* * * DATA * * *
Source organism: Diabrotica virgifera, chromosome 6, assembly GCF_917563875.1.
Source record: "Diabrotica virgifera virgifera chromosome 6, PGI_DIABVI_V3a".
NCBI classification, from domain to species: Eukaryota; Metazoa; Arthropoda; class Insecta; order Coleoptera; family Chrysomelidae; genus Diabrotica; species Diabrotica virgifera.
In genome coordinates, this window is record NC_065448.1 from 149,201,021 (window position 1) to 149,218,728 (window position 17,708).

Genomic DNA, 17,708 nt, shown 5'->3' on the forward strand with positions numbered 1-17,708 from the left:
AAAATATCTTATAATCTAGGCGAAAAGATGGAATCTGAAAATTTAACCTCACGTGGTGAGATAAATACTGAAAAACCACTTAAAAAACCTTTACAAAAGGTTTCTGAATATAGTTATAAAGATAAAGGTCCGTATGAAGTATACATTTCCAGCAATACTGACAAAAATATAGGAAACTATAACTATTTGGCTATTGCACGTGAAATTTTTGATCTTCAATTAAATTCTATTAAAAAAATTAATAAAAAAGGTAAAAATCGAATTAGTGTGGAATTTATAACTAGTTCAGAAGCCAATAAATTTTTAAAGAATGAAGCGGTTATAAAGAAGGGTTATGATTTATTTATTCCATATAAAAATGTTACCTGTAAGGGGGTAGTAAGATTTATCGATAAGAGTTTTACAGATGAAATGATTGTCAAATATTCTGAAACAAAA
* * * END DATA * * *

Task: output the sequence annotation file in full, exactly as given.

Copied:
Source organism: Diabrotica virgifera, chromosome 6, assembly GCF_917563875.1.
Source record: "Diabrotica virgifera virgifera chromosome 6, PGI_DIABVI_V3a".
NCBI classification, from domain to species: Eukaryota; Metazoa; Arthropoda; class Insecta; order Coleoptera; family Chrysomelidae; genus Diabrotica; species Diabrotica virgifera.
In genome coordinates, this window is record NC_065448.1 from 149,201,021 (window position 1) to 149,218,728 (window position 17,708).

Genomic DNA, 17,708 nt, shown 5'->3' on the forward strand with positions numbered 1-17,708 from the left:
AAAATATCTTATAATCTAGGCGAAAAGATGGAATCTGAAAATTTAACCTCACGTGGTGAGATAAATACTGAAAAACCACTTAAAAAACCTTTACAAAAGGTTTCTGAATATAGTTATAAAGATAAAGGTCCGTATGAAGTATACATTTCCAGCAATACTGACAAAAATATAGGAAACTATAACTATTTGGCTATTGCACGTGAAATTTTTGATCTTCAATTAAATTCTATTAAAAAAATTAATAAAAAAGGTAAAAATCGAATTAGTGTGGAATTTATAACTAGTTCAGAAGCCAATAAATTTTTAAAGAATGAAGCGGTTATAAAGAAGGGTTATGATTTATTTATTCCATATAAAAATGTTACCTGTAAGGGGGTAGTAAGATTTATCGATAAGAGTTTTACAGATGAAATGATTGTCAAATATTCTGAAACAAAA